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Locals Enjoy Lunch with First Lady

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Michelle Obama raises $1 million-plus at Southland fundraisers

By Chris Levister –

While President Barack Obama promoted job creation in politically important North Carolina Monday, First Lady Michelle Obama hit the campaign fundraising circuit in Southern California.

Surrounded by showplace homes with meticulously manicured lawns, close to 600 guests braved the morning chill snaked outside the gates of Ann and Robert Hamilton’s Pasadena mansion on Orlando Road.

Under the watchful eyes of the Secret Service and local law enforcement, the crowd – most of them women - passed through airport-like security for a $1,000 per person lunch-time fundraiser organized by the Southern California Women for Obama.

Outside of the two-story Mediterraneanstyle home, guests seated at tables draped in white linen, sipped wine and dined on tamales, baby mesclun greens and blueberry ‘cutie’ pies.

A strumming harpist and the Inner City Youth Orchestra of Los Angeles entertained while the first lady surrounded by a lavish array of white orchid plants inside gave “private time” and a photo opportunity to $10,000-a-couple donors.

Wearing a sleeveless blue dress, Mrs. Obama stood at a podium beneath a tree bursting with lavender flowers. Pasadena political consultant Lena Kennedy, the cochair of the event, introduced her as “the not-so-secret weapon of the President of the United States.”

She began her 25-minute speech by recounting her husband's journey to the White House, beginning with the moment he told her he wanted to run for President.

“I wasn't exactly thrilled at the idea,” she said. “I still had some cynicism about politics that was my hesitation.” But she recalled being transformed on the campaign trail by meeting and hearing the stories of everyday Americans.

She recalled a campaign stop in Iowa before the 2008 Democratic primary there, where she grew so comfortable with the people she was chatting with, she kicked off her heels.

“I was just standing barefoot in the grass, talking to people,” Mrs. Obama said.

She said the moment made her realize that campaigning is “about meeting people one-on-one and learning about what was going on in their lives.”

And it led to a revelation about Americans: “Whether you grew up on the South Side of Chicago or Iowa, our stories are shared.”

She drew applause as she described the anxieties that come with the nation’s highest office.

The late nights at the White House “after we’ve put the girls to bed,” when the president sits hunched at a desk, reading letters from Americans about their problems.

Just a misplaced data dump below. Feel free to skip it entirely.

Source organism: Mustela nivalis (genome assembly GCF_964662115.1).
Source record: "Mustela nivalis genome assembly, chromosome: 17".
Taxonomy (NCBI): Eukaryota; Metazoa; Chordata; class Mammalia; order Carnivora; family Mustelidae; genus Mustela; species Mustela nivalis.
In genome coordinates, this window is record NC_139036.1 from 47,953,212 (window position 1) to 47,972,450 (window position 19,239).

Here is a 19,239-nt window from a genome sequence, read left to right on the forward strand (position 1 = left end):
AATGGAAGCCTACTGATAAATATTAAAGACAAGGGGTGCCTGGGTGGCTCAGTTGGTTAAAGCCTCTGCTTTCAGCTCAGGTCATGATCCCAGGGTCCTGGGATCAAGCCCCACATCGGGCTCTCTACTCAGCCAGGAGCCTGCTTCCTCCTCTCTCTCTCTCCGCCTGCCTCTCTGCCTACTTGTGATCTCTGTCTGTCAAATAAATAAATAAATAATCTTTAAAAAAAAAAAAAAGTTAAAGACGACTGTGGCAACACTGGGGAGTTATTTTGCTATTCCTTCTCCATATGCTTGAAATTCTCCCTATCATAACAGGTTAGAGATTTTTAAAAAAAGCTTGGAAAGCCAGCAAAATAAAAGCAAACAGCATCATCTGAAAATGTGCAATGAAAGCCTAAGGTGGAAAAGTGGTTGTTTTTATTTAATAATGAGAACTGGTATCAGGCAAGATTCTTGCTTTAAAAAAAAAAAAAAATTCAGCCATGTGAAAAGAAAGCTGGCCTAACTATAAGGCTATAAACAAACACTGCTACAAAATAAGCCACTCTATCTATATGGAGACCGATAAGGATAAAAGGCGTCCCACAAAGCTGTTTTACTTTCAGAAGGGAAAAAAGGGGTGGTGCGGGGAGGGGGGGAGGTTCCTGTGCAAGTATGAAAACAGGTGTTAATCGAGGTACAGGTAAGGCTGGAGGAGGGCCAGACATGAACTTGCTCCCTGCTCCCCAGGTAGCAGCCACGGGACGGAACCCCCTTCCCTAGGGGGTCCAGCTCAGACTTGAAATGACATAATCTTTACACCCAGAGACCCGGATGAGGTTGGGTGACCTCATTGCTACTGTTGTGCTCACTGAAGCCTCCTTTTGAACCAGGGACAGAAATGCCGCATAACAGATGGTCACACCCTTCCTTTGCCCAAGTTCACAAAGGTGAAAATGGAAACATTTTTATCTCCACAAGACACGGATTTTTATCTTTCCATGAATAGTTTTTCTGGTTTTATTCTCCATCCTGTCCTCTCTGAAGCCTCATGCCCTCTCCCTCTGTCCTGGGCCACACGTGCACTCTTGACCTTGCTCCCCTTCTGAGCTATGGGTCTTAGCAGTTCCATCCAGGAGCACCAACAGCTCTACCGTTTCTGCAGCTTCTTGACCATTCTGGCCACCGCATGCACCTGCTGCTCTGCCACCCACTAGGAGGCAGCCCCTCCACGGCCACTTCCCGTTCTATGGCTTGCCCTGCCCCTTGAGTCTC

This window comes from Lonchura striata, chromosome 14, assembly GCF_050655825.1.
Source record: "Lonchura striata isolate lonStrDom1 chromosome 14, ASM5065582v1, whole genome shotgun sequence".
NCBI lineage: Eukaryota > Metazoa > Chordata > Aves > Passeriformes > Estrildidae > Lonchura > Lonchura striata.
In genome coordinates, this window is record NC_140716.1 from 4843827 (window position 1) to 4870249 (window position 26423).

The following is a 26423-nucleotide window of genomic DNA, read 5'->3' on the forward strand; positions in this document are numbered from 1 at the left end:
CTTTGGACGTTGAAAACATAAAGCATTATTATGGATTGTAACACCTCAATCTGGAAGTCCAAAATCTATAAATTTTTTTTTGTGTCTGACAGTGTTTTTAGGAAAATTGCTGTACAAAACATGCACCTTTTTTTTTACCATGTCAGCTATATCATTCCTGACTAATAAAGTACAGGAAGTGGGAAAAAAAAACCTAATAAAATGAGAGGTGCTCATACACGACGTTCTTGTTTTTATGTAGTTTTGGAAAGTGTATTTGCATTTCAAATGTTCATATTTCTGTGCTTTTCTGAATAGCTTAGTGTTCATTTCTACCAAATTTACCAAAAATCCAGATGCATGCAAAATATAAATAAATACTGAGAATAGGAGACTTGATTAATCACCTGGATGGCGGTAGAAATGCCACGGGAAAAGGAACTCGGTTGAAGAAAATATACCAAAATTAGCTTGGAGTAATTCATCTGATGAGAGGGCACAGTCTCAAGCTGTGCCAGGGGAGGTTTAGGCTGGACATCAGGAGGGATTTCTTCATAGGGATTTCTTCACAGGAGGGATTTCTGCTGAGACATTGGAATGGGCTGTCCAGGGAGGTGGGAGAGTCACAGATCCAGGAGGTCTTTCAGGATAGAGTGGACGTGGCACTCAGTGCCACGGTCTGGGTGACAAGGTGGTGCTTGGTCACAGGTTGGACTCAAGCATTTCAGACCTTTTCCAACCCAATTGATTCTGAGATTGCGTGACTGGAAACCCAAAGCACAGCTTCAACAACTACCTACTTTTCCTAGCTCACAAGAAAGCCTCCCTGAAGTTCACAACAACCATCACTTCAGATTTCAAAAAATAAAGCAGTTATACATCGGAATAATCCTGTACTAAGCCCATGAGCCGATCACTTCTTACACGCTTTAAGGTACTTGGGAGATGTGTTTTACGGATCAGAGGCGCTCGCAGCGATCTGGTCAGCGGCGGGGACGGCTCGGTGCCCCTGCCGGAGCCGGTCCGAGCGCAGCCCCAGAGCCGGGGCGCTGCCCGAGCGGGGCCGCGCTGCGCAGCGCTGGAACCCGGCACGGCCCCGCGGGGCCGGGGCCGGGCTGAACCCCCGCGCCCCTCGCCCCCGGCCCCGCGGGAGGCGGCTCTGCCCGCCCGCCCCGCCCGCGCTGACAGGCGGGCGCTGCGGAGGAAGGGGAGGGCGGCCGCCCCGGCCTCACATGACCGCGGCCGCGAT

“I see the sadness and worry that's creasing his face,” she said. “We hear you.”

She described his work ethic as tireless and focused.

“He’s always focused on the goal post in the distance rather than what’s in front of him. He reads every word, every memo, so he is better prepared than the people briefing him,” she said. “He has a steel trap mind. This man doesn't take a day off.”

Obama then highlighted some of the things her husband has done in office during his first two years. “We've gone from an economy that was on the brink of collapse to an economy that is starting to grow again,” she said.

She also mentioned health care reform, the passage of the Lilly Ledbetter Act and the repeal of Don't Ask, Don't Tell. She praised “justice” in the killing of Osama bin Laden, and the withdrawal of troops from overseas.

“We are responsibly ending the war in Iraq and have brought home 100,000 servicemen and women,” she said.

Obama said the next year of campaigning would be difficult at times for the Obama family and their supporters. “It is not going to be easy, and it is going to be long,” she said. “Now more than ever we need your help to finish what we started.”

Kennedy, who served on the President's National Finance Committee during his first campaign, called the fundraising event a huge success.

“There was an amazing energy in the air and a buzz in the crowd. There was a huge sense of pride and admiration. Everyone was there for one purpose and everyone was excited to be in the presence of this incredible woman.”

Classy, strong, intelligent, impressive, elegant were words used to describe Mrs. Obama.

“She’s awesome,” said Kim Carter, CEO/Founder of Time for Change Foundation based in San Bernardino.

“Her goal was to humanize the Obama’s and show everyone they were just like “us” and I think she succeeded,” said Carter.

“She’s an incredibly strong role model. I was impressed to see so many young women there, especially considering the cost,” said retired Inland Empire principal Joy Parker.

“Her words, wisdom, and worklife balance encourages women to do more and be more regardless of circumstance or the color of their skin while recognizing the strength we have as African-American women,” said co-chair Dr. Laura Wiltz. “Her story relates to so many women across the country: 'Giving back' isn't just something she does on her off day, she has lived it for most of her life.”

Earlier in the day, the first lady helped head an entertainment panel in Beverly Hills to encourage Hollywood professionals to shine a light on the stories of U.S. servicemen and women and their families.

“They’re strong. They don’t ask for much. This isn’t just about their stories, but it’s really about having the men and women and their families that serve our country feel the gratitude,” said Mrs. Obama.

Monday evening, the first lady attended a second fundraiser in Westwood. The money from both fundraisers goes to the Obama Victory Fund, a joint venture of the campaign to re-elect President Obama and the Democratic National Committee.

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